This is an edited repost of a profile written by Andy An, MD/PhD student in the Hancock Lab and Cecilia H. Kim, CBR-SBME Summer Studentship Program alumna. The original article can be found on the Centre for Blood Research blog here.
Dr. Peter Schubert is a principal investigator with the UBC Centre for Blood Research (CBR) and a clinical associate professor at the department of pathology and laboratory medicine. As a Canadian Blood Services’ senior scientist and the principal manager of the Blood4Research Facility, which is part of the Centre for Innovation, he is also responsible for facilitating the provision of blood to researchers, in order to advance the fields of transfusion and transplantation medicine.
Dr. Schubert is involved in many transfusion medicine projects with Canadian Blood Services that focus on addressing current issues in blood banking. His research primarily revolves around improving current blood products, and also developing next generation blood products to optimize delivery to patients who need transfusions.
For this edition of “Meet the Researcher”, we had the pleasure of chatting with Dr. Schubert about his background, research, and advice for young scientists.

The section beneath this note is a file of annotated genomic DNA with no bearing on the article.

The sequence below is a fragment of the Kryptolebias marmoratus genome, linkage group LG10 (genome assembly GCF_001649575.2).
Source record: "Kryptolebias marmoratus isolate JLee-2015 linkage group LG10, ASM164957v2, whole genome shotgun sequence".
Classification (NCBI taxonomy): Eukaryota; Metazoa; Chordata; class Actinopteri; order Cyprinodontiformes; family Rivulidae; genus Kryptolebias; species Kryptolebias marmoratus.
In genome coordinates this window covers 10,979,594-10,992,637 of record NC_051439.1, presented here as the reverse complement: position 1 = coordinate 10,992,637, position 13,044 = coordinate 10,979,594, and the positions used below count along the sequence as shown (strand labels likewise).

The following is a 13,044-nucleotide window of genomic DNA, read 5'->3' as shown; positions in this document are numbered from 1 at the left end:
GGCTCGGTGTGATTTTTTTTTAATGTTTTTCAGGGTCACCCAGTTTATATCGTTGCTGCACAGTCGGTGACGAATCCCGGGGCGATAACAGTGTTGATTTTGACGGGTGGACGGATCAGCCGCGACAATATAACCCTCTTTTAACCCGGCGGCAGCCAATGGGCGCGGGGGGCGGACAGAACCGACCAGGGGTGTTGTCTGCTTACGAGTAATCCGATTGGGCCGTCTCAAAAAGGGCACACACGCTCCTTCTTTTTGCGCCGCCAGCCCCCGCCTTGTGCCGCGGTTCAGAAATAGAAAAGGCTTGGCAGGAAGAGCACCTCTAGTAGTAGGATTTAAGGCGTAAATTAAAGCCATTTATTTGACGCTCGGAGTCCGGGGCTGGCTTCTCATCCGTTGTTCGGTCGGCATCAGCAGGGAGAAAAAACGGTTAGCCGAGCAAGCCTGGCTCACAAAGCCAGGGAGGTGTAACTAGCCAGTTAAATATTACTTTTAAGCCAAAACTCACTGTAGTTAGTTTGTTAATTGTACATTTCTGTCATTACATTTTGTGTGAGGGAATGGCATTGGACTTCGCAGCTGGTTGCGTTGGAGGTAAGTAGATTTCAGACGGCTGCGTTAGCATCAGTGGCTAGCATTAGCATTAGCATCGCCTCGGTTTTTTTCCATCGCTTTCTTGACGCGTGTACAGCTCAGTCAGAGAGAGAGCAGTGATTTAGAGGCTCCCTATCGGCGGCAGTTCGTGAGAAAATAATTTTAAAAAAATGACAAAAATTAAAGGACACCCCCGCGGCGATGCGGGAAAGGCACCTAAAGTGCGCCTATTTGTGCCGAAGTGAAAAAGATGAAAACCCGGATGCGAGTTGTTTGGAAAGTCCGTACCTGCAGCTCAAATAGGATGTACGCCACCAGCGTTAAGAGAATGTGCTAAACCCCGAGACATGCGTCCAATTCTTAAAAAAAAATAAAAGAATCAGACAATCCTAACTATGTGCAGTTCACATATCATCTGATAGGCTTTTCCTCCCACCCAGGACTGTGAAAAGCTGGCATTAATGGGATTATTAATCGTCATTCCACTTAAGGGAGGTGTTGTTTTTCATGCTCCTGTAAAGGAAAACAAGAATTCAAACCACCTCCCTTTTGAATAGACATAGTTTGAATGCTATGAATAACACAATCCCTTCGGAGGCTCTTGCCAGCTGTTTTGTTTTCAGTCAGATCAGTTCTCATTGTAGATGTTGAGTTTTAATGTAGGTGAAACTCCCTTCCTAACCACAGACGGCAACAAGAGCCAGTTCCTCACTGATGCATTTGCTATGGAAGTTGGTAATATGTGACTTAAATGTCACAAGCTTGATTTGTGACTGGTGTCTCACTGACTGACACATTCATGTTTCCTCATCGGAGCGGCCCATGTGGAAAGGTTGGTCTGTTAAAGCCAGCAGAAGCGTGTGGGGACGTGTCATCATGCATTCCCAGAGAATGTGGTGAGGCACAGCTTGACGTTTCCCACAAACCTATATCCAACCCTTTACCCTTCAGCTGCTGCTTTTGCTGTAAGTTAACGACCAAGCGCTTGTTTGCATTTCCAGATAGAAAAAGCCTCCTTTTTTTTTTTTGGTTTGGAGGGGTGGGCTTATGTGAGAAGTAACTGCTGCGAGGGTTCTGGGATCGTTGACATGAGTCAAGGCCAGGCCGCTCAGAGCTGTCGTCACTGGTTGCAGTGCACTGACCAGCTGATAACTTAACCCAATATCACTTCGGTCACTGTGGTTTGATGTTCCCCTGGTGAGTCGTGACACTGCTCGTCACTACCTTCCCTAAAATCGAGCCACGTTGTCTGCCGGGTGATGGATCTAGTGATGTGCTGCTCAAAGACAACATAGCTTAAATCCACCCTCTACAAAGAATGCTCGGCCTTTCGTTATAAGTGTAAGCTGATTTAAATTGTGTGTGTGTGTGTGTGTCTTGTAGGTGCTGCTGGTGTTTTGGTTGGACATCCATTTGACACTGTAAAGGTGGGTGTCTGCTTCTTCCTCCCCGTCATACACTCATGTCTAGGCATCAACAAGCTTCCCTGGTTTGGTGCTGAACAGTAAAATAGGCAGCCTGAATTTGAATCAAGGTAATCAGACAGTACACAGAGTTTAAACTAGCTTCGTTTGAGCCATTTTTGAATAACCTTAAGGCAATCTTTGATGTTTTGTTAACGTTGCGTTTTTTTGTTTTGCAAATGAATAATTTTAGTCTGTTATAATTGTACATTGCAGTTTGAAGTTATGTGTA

This interview has been edited for length and clarity.
Can you tell us a bit more about your research background?
I studied chemistry and biochemistry for my Bachelors and Masters in Germany, and then completed my PhD in biochemistry, molecular biology, and microbiology. I later conducted my postdoctoral research at the Biomedical Research Centre at UBC, gaining scientific training in cell biology and proteomics. Having a background in different scientific fields helps me better understand the rapidly developing interface between chemistry, cell biology, and biochemistry.
What inspired you to focus on transfusion medicine?
I think it’s not what inspired me but who inspired me to get into transfusion science. In the last year of my postdoctoral fellowship, Dr. Dana Devine, now Canadian Blood Services’ Chief Scientist and director of the Centre for Blood Research, approached me to collaborate on a project involving the application of proteomics to platelet storage. Donated blood is separated into its components – plasma, platelets, and red blood cells – and stored in plastic bags. Over time, storage causes the deterioration of these components.